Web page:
Jorge SAN ANTONIO, TX, United States 07-07-14
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    "basic, very basic"

    Didn't even get more than 30 minutes in.
    Don't waste your time. I'm sure there are better books out there (like Brooke Noel Moore's) with less fluff.

    0 of 0 people found this review helpful
  •  
    Linda Chan 06-24-14
    Linda Chan 06-24-14 Member Since 2010
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    "Great Listen!"
    What made the experience of listening to Your Deceptive Mind: A Scientific Guide to Critical Thinking Skills the most enjoyable?

    This 12 hour audio presentation packs a lot of punch. Your Deceptive Mind: A Scientific Guide to Critical Thinking is a title I'll make time to listen to more than once. Professor Novella's captures you with content and delivery from the very first lecture.


    0 of 0 people found this review helpful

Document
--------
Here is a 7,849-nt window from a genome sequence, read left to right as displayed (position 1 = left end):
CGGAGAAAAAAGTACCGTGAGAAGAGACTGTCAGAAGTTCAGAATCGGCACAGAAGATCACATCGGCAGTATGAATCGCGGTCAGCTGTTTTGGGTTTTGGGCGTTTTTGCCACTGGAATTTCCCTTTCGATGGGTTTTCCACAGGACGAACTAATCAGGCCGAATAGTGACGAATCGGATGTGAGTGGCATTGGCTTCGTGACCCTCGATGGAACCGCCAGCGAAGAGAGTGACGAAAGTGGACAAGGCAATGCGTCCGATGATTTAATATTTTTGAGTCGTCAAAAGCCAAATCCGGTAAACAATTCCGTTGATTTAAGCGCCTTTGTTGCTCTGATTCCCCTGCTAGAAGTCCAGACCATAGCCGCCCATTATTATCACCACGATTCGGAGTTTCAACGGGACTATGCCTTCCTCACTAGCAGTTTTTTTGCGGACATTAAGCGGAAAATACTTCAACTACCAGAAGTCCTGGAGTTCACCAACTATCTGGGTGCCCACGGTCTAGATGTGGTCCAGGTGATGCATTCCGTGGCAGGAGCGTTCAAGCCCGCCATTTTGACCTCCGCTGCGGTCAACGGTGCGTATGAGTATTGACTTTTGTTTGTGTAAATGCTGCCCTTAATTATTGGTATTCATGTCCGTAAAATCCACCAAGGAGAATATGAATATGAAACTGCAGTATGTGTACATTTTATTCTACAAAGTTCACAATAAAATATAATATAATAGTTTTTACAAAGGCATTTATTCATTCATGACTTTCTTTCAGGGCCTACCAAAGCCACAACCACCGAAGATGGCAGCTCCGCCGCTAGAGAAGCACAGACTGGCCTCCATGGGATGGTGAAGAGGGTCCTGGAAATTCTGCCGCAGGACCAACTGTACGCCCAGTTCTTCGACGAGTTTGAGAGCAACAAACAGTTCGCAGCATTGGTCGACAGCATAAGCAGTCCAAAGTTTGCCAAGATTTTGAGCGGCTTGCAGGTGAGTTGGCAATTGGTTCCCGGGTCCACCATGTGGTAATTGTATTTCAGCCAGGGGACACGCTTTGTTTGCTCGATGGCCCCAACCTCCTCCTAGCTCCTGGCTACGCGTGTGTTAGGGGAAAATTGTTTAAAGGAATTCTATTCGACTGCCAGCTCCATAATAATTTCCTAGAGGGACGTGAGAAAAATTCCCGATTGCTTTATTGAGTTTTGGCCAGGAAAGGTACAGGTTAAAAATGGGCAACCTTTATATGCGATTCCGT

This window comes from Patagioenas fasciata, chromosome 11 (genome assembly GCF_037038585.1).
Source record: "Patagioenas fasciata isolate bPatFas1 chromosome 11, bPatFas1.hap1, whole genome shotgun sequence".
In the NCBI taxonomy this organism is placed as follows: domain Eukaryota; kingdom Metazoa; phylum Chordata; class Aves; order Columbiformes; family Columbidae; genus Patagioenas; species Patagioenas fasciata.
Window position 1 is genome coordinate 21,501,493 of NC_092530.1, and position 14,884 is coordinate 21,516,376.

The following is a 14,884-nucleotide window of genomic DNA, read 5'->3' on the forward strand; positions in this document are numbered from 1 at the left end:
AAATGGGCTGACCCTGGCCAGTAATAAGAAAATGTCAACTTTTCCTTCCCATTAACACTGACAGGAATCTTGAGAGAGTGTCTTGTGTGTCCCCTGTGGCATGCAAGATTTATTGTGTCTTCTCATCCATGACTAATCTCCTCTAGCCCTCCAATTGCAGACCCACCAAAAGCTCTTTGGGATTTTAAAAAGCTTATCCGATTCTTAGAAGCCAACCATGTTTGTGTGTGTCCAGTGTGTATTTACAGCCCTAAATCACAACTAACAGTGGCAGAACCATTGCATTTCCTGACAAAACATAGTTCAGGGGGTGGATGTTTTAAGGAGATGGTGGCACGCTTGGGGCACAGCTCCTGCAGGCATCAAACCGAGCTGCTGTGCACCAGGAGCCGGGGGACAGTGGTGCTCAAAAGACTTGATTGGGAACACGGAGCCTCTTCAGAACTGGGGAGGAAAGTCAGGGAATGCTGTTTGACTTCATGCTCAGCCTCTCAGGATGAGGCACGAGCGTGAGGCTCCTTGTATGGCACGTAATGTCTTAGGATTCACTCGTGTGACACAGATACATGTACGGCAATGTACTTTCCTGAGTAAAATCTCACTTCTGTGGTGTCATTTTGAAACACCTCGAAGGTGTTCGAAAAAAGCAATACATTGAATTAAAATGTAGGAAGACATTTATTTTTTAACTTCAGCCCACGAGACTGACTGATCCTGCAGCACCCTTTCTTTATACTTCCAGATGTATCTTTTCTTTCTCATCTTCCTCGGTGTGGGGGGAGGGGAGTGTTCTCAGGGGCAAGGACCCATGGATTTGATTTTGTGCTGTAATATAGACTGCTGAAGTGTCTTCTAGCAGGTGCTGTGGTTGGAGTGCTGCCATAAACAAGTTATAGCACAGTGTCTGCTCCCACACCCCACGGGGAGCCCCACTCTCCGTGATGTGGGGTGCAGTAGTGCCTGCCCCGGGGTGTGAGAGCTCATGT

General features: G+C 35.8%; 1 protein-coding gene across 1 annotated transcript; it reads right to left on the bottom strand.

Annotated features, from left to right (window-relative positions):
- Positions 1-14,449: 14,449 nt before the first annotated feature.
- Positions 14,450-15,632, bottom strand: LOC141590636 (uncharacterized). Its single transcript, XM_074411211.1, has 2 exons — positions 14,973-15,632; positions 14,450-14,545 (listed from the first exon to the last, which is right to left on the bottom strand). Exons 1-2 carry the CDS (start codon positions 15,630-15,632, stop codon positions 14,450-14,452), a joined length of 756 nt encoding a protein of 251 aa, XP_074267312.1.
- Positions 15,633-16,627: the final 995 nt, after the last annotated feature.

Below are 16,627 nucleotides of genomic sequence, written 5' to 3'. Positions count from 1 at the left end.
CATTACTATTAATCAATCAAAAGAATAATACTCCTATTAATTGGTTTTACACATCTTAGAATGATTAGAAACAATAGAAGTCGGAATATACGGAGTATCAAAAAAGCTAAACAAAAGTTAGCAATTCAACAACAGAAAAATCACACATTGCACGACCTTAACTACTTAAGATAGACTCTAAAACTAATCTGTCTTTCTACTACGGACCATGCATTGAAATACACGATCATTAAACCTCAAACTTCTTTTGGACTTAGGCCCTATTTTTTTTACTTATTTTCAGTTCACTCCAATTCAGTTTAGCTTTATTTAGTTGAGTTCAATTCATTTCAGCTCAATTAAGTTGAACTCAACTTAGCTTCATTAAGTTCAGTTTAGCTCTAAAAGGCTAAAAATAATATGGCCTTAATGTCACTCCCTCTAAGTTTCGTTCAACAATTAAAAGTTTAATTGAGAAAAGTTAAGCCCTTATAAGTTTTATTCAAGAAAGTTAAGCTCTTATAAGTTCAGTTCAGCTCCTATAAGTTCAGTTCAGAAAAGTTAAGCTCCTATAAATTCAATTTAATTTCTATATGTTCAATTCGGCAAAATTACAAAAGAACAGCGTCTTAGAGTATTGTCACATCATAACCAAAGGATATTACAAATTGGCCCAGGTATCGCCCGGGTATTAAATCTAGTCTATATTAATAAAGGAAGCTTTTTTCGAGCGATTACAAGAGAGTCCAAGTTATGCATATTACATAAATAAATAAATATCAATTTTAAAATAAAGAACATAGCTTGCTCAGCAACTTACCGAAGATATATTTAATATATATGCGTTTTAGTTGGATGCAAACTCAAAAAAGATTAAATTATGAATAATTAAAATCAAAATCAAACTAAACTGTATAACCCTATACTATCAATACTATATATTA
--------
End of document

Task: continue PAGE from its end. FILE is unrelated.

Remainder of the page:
•  
    Greg Lexington, SC, United States 05-25-14
    Greg Lexington, SC, United States 05-25-14 Member Since 2012
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    "Science and Then, Non-Science:"
    What did you love best about Your Deceptive Mind: A Scientific Guide to Critical Thinking Skills?

    A lot of good scientific information about neurology and psychology gathered, organized and presented very well.


    What other book might you compare Your Deceptive Mind: A Scientific Guide to Critical Thinking Skills to and why?

    Exploring Metaphysics - Because it gives the opposite view on much of the same subject matter.


    Which scene was your favorite?

    The information of statistics and how we think we see patterns among data points that is actually really falling into the normal realms of "chance."


    Was this a book you wanted to listen to all in one sitting?

    No Way.


    Any additional comments?

    Novella, while doing a good job in presenting a large amount of information in ways that make learning the information easy, suggests that much of what we believe does not really stand-up to scientific scrutiny. He calls out to us admonishing us to not fall into certain "traps" as we think about different things. Yet, I find him to be just as guilty in his own way of "falling into the same traps" that he lectures us on to avoid.

    0 of 0 people found this review helpful